When he began lashing at "rapists and criminals" last year to unravel his intention to run for president, Mr. Trump stepped up his acrimony with a stunning proposal to build a wall in the border.
He was referring to the Mexicans or the Latinos from Spanish-speaking countries and territories who used the U.S.-Mexico border to sneak illegally into the mainland USA.
This group of "illegal immigrants" are considered "undocumented" because they entered without legal papers or government-issued identification cards, among other valid documents after outsmarting border patrols.
To add insult, some of them commit criminal acts and violate the laws, thus their chances of being deported swiftly become certain.
Some Chinese and Cuban nationals, who arrived under mysterious circumstances, may also be classified as "undocumented" because, like some tricky Latinos, they have no passports, birth certificates, among other legal papers, when they set foot in the US via sea.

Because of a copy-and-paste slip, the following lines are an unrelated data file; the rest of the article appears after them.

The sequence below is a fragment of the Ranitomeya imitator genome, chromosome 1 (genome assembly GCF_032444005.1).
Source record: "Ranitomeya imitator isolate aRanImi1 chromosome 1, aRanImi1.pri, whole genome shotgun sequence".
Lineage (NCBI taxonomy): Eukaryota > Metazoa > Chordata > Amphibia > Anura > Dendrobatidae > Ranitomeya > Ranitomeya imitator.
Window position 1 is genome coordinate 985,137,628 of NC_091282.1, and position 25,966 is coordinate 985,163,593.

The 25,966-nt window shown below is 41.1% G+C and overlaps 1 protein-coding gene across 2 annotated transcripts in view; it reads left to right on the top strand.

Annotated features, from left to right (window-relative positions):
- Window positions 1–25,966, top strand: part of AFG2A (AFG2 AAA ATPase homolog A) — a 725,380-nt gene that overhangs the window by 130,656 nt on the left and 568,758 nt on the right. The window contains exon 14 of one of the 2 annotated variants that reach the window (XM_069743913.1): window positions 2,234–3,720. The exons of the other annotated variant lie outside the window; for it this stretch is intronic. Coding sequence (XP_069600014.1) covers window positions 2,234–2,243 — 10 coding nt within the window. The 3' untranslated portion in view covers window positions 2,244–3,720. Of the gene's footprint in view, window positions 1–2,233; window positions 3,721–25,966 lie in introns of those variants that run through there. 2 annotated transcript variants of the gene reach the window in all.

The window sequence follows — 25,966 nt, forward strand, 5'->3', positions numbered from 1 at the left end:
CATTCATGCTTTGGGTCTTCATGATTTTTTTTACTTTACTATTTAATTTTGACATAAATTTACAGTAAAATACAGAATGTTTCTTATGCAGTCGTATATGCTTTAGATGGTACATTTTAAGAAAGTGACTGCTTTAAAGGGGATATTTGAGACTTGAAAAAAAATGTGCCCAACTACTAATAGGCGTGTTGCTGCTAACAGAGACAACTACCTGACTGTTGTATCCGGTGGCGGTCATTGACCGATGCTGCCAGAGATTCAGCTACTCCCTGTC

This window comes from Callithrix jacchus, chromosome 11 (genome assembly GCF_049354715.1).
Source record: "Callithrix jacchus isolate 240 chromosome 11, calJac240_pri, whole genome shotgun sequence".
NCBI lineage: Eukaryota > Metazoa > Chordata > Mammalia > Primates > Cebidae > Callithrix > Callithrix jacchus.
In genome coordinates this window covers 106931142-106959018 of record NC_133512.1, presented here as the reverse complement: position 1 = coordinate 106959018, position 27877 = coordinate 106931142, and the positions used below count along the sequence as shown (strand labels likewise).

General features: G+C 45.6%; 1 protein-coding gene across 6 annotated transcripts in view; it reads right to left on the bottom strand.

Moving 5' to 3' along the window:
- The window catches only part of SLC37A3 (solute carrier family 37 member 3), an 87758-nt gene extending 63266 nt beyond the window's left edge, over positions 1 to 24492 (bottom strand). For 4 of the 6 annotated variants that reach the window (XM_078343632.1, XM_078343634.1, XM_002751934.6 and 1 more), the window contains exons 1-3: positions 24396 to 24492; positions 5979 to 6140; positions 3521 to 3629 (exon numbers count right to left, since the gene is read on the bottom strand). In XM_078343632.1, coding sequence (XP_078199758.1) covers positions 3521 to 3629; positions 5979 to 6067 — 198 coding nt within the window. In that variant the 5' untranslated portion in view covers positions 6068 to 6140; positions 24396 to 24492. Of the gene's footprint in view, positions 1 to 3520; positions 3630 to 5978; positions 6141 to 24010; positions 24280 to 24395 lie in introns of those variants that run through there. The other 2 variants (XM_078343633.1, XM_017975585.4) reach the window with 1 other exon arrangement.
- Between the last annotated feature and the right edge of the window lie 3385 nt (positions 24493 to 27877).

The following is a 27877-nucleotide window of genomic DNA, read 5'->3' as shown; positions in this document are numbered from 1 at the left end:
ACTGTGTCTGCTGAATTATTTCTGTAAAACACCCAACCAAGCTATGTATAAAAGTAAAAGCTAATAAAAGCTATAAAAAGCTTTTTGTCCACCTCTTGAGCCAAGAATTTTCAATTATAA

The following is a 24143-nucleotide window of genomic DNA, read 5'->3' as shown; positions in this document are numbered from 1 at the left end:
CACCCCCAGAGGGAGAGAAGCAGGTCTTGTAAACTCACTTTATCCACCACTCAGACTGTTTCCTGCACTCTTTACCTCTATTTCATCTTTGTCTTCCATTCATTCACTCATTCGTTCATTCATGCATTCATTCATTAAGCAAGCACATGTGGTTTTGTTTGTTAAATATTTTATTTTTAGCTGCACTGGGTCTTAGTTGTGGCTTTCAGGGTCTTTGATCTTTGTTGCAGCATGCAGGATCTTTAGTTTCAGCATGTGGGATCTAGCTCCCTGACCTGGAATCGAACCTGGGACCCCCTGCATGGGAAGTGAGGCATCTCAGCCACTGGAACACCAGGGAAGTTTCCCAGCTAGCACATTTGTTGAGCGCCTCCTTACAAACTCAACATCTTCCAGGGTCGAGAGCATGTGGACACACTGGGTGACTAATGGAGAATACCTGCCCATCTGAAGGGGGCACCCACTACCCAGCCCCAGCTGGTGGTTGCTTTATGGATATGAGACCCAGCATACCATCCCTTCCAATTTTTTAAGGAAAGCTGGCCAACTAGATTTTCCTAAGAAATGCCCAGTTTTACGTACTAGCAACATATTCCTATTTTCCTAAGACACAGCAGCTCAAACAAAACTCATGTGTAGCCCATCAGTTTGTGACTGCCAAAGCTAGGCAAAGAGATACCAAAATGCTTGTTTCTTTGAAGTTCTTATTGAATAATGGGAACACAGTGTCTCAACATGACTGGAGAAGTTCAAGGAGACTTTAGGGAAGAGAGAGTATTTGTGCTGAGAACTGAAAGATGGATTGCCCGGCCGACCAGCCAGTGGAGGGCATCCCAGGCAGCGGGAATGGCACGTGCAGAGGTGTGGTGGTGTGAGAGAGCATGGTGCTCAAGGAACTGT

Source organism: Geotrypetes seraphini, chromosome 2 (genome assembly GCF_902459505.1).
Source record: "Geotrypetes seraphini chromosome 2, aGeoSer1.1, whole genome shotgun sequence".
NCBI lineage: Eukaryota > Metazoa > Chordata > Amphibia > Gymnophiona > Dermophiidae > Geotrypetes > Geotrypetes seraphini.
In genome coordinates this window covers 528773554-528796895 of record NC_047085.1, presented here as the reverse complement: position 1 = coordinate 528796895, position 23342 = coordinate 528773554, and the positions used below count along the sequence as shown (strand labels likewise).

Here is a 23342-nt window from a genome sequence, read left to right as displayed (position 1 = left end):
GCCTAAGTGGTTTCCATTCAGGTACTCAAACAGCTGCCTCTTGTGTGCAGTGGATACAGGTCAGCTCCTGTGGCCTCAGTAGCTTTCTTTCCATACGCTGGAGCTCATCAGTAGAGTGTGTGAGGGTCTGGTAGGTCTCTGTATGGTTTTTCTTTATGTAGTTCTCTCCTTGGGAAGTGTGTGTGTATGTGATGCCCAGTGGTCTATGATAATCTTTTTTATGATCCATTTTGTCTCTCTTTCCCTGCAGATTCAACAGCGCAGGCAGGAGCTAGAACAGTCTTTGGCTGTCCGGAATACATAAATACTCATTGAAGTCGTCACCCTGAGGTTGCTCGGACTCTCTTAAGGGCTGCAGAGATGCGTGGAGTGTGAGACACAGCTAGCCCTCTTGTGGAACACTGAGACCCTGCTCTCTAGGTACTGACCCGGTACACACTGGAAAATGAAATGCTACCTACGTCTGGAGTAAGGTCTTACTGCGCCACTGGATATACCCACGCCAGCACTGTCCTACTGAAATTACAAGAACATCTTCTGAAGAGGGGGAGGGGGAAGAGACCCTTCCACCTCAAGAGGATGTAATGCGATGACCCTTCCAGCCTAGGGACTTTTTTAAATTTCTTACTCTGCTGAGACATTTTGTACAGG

Most of them did not go through proper immigration procedures upon entry.


Another group of Asians that include Indians, Filipinos, Indonesians, Malaysians, and Vietnamese who arrived on tourist or temporary visas may be classified as "overstaying" if their visas have expired and have extended their stay without authorization from the United States Citizenship and Immigration Services (USCIS),  a component of the United States Department of Homeland Security (DHS).
They may be technically called as "illegals" for having violated the terms and conditions of their visas or their failure to go back to their country of origin as specified, but they can always obtain valid documents like passports from their respective consulates.